I realize most people with 10th-grade physics would be able to answer this, but it's not quite as evident to me as it should be. A British company makes an Electric Kettle that operates on 240 VAC (50 Hz.) They also make a North American version of the same kettle that runs on 120 VAC.

The EU version is 2400 watts. The NA version is 1200 watts. They discontinued the NA version. If I bought the EU version and ran it on 120 VAC, would I get roughly half (1200 watts) or one quarter (600 watts?) Two electrical engineers told me the different values. Assuming they use the same element (and the resistance is consistent) and P = I * V, why do both of these guys seem so adamant they are each correct? Am I missing something in basic electrical theory? If the resistance is constant, 120 volts will only push half the current through it, so is it as simple as 120 * 5 = 600?

All this because my wife loves the design! I will end up buying a 120 --> 240 converter and running it off a 20-25 amp circuit at this rate!

@ve1dx

Let's call use the subscript e for european voltage a for the american values

So Ve = 2*Va

Resistance is constant (assuming a pure resistive heating element) then

Ie = Ve/R = 2*Va/R = 2*Ia

so Ve*Ie = (2*Va)*(2*Ia) = 4*Va*Ia.

That is Pe = 4*Pa

So Pa = Pe/4.

Does that work for you ? Does it tell you which engineer to fire ?

The P = I * V one gets his walking papers! I knew there was more to this. No idea if the element is the same resistance. I think I'll give up on the idea unless one of you gurus can think of a simple way to make this work in North America:

< https://uk.russellhobbs.com/retro-red-kettle-21670>

My "go-to" solution is to get a different brand that is designed for 120 VAC.

The NA version of the Russell Hobbs one (model KE5550RDR) has literally disappeared from any vendor selling in a country using 120 VAC. They still sell the 240 VAC version in the UK and EU (model 2160.) They seem to be sold out in the "home office" listed in the link above, but there are a number of UE and UK resellers who have them . . . except they ain't 120 VAC!

- Paul VE1DX

Otherwise, I can build a Rube Goldberg machine. Rheostat to play with the 120 V in to lower it to 80-90 volts. Then feed that into the 120 --> 240 converter and get around 180-200 volts out. Drive EU kettle with that to get around 1500 watts and not pull any more than 15 amps out of the 120-volt line . . .

Maybe I need to stick to Arduinos and Raspberry Pi systems. 😀

- Paul VE1DX

@ve1dx

Let's call use the subscript e for european voltage a for the american values

So Ve = 2*Va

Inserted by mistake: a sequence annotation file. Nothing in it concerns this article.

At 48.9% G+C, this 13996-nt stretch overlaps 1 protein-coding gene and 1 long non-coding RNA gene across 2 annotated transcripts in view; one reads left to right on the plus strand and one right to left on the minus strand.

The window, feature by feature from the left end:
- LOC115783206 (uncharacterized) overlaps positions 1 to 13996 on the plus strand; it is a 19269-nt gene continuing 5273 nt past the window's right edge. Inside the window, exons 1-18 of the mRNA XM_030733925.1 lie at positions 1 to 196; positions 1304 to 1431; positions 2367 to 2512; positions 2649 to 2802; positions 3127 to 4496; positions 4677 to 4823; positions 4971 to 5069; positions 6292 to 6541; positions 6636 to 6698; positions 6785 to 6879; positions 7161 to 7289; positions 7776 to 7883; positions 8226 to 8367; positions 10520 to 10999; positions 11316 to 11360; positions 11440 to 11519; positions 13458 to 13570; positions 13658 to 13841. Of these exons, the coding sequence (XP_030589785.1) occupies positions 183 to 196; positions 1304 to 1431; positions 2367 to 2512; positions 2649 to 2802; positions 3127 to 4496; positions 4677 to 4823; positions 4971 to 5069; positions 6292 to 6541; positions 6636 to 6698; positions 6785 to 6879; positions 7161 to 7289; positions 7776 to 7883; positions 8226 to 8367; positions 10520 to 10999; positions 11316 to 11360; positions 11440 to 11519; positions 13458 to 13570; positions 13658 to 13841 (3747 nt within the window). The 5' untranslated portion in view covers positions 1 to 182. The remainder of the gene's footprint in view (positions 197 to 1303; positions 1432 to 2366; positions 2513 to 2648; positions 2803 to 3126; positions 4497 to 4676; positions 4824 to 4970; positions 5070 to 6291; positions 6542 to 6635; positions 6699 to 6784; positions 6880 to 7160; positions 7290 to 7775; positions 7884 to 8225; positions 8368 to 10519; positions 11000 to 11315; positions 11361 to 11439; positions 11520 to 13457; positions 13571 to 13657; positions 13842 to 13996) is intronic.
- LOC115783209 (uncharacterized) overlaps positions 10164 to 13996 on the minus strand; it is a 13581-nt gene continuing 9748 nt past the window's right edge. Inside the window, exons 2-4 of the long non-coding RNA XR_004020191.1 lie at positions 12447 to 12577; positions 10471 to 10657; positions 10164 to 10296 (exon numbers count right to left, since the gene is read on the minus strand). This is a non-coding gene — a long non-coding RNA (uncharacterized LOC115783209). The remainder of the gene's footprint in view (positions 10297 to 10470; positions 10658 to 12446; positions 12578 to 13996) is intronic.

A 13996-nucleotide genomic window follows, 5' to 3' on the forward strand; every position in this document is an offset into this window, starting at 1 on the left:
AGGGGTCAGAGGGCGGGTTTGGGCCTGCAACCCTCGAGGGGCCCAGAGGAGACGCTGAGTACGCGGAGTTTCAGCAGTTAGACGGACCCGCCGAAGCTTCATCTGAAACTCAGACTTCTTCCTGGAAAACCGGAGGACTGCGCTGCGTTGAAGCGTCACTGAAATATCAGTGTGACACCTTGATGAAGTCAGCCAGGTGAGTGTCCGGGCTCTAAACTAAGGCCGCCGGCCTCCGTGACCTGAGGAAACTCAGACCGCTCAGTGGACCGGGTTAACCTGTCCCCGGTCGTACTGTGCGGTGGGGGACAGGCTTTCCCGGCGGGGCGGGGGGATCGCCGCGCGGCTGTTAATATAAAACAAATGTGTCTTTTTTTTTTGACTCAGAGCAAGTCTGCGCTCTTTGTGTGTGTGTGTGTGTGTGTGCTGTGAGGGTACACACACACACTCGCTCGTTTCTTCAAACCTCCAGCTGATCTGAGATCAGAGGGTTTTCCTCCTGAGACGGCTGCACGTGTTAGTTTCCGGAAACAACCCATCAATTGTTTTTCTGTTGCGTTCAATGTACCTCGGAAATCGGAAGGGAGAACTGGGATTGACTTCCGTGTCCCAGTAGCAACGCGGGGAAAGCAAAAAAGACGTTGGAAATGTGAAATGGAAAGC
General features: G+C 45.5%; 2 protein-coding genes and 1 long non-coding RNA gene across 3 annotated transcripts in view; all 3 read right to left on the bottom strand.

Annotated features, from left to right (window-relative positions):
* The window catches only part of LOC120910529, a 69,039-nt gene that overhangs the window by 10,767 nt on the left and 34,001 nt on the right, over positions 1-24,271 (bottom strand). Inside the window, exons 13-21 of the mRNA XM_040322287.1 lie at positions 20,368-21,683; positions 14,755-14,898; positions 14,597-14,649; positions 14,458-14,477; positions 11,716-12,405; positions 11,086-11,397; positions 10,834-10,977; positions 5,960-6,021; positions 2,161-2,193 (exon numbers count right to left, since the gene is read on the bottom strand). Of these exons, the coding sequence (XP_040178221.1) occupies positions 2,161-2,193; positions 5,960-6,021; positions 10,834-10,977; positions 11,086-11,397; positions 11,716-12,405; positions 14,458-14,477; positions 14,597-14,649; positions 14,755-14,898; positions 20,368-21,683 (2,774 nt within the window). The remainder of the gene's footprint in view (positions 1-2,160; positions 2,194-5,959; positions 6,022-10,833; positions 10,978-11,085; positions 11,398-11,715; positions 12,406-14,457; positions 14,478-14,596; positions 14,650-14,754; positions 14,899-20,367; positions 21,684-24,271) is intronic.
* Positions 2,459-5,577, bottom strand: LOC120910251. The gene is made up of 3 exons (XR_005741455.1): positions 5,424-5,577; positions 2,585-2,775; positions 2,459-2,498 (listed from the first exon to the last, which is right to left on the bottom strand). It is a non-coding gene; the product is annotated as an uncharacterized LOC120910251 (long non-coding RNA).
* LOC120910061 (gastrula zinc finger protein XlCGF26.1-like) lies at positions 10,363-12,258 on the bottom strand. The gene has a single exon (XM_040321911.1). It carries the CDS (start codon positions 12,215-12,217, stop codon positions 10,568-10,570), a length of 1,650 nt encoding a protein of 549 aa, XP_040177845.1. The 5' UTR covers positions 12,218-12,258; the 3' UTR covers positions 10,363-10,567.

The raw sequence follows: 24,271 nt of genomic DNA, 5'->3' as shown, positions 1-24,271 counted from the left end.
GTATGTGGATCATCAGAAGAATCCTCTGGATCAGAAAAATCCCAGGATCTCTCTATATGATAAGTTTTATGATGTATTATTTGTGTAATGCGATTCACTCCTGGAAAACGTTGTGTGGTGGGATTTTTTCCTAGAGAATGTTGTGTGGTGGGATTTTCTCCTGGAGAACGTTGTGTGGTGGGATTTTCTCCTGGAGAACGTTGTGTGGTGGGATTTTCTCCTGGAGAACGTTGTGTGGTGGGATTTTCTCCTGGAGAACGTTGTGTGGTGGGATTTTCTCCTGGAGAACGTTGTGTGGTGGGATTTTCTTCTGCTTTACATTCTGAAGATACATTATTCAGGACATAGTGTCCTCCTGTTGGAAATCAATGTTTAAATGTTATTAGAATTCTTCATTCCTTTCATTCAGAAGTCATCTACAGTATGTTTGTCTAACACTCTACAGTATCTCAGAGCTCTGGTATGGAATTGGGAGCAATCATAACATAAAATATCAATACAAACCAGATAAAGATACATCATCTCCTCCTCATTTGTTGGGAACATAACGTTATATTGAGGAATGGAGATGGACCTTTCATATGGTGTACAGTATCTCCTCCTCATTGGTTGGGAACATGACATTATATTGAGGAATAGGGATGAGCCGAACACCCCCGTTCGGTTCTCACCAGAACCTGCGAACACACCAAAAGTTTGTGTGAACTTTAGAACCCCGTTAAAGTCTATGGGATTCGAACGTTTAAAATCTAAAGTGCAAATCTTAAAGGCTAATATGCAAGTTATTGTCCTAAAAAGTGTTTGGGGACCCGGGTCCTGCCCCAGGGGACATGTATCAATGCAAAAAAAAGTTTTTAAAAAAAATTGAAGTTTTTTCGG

Resistance is constant (assuming a pure resistive heating element) then

Ie = Ve/R = 2*Va/R = 2*Ia

so Ve*Ie = (2*Va)*(2*Ia) = 4*Va*Ia.

That is Pe = 4*Pa

So Pa = Pe/4.

Does that work for you ? Does it tell you which engineer to fire ?

Thank you for the correct way to look at this.

Being a stubborn fellow, I didn't give up. The EU and NA models of the electric kettle I was determined to replace were discontinued, but I found a NOS one in Germany. Unfortunately, I couldn't measure the element's resistance without disassembling it to bypass the control circuitry, so I went with a $5 adaptor to plug it into my 120 VAC.

Your math is bang on (as I expected.) Here's what I measured:

The North American version (hooked directly to the element because the auto-shutoff control circuitry was shot) draws 11.3 amps at 118 VAC, and my power meter indicates 1300 watts. It takes 10 minutes to boil 1.7 litres of tap water (about 12-15 C.)

The European version draws 4.7 amps at 118 VAC, and my power meter indicates 560 watts. This takes 20 minutes to boil 1.7 litres of water.

For us, this is actually BETTER than the NA version. Why? Because I typically use it in the morning with a toaster, espresso machine and microwave on the same kitchen circuit. If we're not careful, we can pop a breaker because the kettle uses ~11 of the available 15 amps. Dropping this to around 5 amps at the expense of an extra 10 minutes is no problem. Also, we would typically not completely fill it. They use roughly the same energy, but the EU version delivers it at 1/4th of the power. I'd have expected it to take 4 times as long to boil, but I am happy with it taking twice as long.

My conclusion: One side of my brain is wired like Rube Goldberg's was, and the other side is like William of Ockham. Ockham (more commonly called Occam's razor) won.

- Paul VE1DX

That's the plan, @will . . . the engineer I fired was my son, BTW. He went off and switched to applied math and hence his electrical engineering is rusty. Off to do something useful. Thanks again!

- Paul VE1DX